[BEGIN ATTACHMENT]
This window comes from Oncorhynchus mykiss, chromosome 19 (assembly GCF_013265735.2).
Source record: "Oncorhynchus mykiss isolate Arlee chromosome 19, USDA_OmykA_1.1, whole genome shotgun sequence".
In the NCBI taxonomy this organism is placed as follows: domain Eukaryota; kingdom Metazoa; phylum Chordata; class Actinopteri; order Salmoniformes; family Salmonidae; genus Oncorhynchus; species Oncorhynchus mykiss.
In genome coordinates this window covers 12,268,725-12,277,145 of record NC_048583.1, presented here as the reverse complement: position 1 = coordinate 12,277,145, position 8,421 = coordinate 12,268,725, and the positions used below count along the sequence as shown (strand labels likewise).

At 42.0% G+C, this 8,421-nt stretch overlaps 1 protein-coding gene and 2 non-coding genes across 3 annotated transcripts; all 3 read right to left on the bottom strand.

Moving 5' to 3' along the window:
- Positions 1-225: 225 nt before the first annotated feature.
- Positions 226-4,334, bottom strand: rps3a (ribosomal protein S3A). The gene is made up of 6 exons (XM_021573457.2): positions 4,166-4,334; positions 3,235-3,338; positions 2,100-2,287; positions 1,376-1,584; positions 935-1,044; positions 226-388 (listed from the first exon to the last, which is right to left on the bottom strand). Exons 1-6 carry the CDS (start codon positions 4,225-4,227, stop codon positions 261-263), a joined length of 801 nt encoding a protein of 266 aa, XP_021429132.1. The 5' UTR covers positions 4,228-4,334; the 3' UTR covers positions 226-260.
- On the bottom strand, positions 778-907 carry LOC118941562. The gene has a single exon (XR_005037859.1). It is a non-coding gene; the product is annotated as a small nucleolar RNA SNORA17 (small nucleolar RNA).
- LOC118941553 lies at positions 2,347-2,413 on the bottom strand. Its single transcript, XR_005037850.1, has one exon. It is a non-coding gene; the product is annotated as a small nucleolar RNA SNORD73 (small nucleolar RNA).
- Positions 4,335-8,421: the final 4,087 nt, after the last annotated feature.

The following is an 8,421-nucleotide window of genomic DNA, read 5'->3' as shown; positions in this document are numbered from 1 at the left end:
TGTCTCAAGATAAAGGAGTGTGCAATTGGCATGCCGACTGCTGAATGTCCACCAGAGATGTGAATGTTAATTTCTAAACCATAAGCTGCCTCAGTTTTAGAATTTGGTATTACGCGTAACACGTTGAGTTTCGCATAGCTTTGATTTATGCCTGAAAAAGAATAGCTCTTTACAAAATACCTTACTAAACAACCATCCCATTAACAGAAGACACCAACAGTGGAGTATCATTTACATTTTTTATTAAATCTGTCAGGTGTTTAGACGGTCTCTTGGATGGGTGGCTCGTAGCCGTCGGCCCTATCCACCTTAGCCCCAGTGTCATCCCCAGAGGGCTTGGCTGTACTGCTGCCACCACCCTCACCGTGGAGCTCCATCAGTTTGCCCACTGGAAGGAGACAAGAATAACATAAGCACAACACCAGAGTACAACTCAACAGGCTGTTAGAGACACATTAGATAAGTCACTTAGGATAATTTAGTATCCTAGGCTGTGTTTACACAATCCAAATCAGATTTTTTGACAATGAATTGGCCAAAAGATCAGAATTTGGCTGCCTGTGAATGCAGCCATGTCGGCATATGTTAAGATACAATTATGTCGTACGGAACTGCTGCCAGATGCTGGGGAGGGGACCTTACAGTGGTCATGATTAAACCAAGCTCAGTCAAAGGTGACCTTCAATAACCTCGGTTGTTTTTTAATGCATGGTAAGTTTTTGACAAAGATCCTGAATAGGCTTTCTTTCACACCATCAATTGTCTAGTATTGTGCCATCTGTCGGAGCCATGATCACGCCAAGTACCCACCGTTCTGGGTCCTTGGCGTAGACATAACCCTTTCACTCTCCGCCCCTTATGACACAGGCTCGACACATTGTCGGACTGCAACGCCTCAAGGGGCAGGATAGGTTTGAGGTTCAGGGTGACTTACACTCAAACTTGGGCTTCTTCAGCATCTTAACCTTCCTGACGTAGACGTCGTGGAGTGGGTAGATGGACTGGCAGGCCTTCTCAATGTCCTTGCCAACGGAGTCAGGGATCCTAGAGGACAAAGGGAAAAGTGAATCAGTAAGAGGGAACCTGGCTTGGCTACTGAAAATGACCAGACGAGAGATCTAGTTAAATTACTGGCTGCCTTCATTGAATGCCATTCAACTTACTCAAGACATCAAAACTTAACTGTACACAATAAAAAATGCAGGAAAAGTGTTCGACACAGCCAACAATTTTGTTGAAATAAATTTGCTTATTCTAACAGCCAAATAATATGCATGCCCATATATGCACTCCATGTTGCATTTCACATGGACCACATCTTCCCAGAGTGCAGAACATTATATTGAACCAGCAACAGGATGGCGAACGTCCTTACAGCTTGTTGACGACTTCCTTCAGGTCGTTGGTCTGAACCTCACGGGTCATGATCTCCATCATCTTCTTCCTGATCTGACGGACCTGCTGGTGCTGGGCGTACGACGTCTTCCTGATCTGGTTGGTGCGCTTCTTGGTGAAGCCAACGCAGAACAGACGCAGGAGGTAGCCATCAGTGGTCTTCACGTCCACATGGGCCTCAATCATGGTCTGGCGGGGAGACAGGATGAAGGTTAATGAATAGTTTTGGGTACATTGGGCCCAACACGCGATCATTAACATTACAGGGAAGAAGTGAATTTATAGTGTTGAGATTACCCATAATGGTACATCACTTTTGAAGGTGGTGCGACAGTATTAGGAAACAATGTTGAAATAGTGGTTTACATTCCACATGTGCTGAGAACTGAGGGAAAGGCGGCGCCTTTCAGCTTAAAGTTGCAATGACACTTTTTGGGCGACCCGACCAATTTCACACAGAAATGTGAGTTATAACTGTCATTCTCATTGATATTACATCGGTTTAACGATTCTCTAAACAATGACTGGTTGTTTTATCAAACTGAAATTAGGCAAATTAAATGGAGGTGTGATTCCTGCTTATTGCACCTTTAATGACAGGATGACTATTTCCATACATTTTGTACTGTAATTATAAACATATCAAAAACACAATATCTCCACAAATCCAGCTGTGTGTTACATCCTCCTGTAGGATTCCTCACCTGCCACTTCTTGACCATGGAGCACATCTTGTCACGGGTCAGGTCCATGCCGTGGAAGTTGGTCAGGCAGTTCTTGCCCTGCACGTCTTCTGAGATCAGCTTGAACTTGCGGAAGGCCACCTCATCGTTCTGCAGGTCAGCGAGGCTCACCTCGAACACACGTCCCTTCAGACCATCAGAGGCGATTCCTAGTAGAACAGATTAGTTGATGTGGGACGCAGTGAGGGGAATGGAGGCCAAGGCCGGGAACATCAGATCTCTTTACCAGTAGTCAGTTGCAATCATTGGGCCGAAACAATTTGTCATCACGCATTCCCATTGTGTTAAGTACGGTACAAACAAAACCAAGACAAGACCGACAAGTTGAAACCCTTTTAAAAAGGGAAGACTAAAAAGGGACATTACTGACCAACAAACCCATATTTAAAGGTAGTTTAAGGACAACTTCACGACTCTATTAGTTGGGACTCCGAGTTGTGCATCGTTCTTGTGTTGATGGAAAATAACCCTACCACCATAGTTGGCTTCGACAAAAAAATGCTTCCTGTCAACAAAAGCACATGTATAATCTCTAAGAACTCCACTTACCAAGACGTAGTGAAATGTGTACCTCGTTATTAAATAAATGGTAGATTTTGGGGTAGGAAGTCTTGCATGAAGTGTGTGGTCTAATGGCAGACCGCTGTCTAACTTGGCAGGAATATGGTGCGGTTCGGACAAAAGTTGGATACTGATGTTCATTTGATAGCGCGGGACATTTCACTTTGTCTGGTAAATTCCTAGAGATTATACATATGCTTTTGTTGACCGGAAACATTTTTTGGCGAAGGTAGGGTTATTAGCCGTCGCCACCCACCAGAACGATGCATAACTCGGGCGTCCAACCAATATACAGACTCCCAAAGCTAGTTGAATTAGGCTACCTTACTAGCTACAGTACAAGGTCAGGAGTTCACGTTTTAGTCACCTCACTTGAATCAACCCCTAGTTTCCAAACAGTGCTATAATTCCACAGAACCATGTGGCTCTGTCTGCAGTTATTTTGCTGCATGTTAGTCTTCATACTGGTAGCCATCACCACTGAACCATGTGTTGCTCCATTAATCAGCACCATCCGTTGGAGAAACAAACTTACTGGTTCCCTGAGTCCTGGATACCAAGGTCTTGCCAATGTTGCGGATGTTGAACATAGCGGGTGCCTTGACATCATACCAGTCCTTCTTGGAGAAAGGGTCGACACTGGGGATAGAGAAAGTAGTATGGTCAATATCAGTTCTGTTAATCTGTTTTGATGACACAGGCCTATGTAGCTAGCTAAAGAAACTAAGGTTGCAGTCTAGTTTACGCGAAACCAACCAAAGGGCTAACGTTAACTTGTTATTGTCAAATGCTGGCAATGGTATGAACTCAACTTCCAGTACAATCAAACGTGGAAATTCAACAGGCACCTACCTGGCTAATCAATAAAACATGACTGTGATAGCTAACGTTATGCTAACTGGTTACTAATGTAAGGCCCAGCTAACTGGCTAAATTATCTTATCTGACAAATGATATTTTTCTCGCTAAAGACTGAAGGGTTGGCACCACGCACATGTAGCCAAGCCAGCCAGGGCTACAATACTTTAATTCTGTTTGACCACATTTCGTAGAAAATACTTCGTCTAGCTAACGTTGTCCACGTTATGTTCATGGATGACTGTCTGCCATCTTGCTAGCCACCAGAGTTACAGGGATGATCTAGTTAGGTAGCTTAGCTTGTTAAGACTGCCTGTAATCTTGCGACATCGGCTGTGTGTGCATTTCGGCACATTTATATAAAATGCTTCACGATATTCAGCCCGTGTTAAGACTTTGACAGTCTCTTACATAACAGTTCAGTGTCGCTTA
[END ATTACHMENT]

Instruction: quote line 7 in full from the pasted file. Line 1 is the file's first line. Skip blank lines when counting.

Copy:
- Positions 1-225: 225 nt before the first annotated feature.